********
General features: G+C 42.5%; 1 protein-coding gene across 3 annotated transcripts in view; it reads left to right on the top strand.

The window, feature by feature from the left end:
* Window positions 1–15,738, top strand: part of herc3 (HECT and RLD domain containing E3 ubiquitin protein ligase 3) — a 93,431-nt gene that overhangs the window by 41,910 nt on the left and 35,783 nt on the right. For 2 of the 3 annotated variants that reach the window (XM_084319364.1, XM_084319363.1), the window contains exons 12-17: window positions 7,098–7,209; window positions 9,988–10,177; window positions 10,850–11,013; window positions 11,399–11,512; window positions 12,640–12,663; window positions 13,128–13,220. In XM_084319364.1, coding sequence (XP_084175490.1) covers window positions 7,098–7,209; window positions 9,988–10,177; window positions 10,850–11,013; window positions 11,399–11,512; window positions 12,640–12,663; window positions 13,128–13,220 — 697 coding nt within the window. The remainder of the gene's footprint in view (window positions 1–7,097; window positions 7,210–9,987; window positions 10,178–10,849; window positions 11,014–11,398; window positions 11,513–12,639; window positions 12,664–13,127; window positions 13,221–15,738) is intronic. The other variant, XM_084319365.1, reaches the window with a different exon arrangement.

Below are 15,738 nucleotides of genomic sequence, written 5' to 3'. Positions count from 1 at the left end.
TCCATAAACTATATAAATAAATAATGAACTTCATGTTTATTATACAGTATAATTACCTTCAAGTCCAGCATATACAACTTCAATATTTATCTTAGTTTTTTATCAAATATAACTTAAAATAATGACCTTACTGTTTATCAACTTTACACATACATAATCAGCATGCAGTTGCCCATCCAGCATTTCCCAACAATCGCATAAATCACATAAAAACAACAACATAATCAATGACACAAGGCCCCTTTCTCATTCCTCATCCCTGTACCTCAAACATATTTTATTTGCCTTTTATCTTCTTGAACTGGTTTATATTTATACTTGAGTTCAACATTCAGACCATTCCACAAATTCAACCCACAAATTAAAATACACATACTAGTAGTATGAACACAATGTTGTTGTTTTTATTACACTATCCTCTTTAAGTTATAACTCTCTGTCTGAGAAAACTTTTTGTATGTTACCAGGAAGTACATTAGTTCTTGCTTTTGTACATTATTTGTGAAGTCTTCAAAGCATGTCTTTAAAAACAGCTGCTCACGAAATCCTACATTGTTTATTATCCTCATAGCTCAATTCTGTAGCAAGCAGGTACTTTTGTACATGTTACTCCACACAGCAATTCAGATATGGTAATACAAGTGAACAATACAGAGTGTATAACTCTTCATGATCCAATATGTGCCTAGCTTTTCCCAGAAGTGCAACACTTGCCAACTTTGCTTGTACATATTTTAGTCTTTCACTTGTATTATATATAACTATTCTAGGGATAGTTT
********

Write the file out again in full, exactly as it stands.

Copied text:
General features: G+C 42.5%; 1 protein-coding gene across 3 annotated transcripts in view; it reads left to right on the top strand.

The window, feature by feature from the left end:
* Window positions 1–15,738, top strand: part of herc3 (HECT and RLD domain containing E3 ubiquitin protein ligase 3) — a 93,431-nt gene that overhangs the window by 41,910 nt on the left and 35,783 nt on the right. For 2 of the 3 annotated variants that reach the window (XM_084319364.1, XM_084319363.1), the window contains exons 12-17: window positions 7,098–7,209; window positions 9,988–10,177; window positions 10,850–11,013; window positions 11,399–11,512; window positions 12,640–12,663; window positions 13,128–13,220. In XM_084319364.1, coding sequence (XP_084175490.1) covers window positions 7,098–7,209; window positions 9,988–10,177; window positions 10,850–11,013; window positions 11,399–11,512; window positions 12,640–12,663; window positions 13,128–13,220 — 697 coding nt within the window. The remainder of the gene's footprint in view (window positions 1–7,097; window positions 7,210–9,987; window positions 10,178–10,849; window positions 11,014–11,398; window positions 11,513–12,639; window positions 12,664–13,127; window positions 13,221–15,738) is intronic. The other variant, XM_084319365.1, reaches the window with a different exon arrangement.

Below are 15,738 nucleotides of genomic sequence, written 5' to 3'. Positions count from 1 at the left end.
TCCATAAACTATATAAATAAATAATGAACTTCATGTTTATTATACAGTATAATTACCTTCAAGTCCAGCATATACAACTTCAATATTTATCTTAGTTTTTTATCAAATATAACTTAAAATAATGACCTTACTGTTTATCAACTTTACACATACATAATCAGCATGCAGTTGCCCATCCAGCATTTCCCAACAATCGCATAAATCACATAAAAACAACAACATAATCAATGACACAAGGCCCCTTTCTCATTCCTCATCCCTGTACCTCAAACATATTTTATTTGCCTTTTATCTTCTTGAACTGGTTTATATTTATACTTGAGTTCAACATTCAGACCATTCCACAAATTCAACCCACAAATTAAAATACACATACTAGTAGTATGAACACAATGTTGTTGTTTTTATTACACTATCCTCTTTAAGTTATAACTCTCTGTCTGAGAAAACTTTTTGTATGTTACCAGGAAGTACATTAGTTCTTGCTTTTGTACATTATTTGTGAAGTCTTCAAAGCATGTCTTTAAAAACAGCTGCTCACGAAATCCTACATTGTTTATTATCCTCATAGCTCAATTCTGTAGCAAGCAGGTACTTTTGTACATGTTACTCCACACAGCAATTCAGATATGGTAATACAAGTGAACAATACAGAGTGTATAACTCTTCATGATCCAATATGTGCCTAGCTTTTCCCAGAAGTGCAACACTTGCCAACTTTGCTTGTACATATTTTAGTCTTTCACTTGTATTATATATAACTATTCTAGGGATAGTTT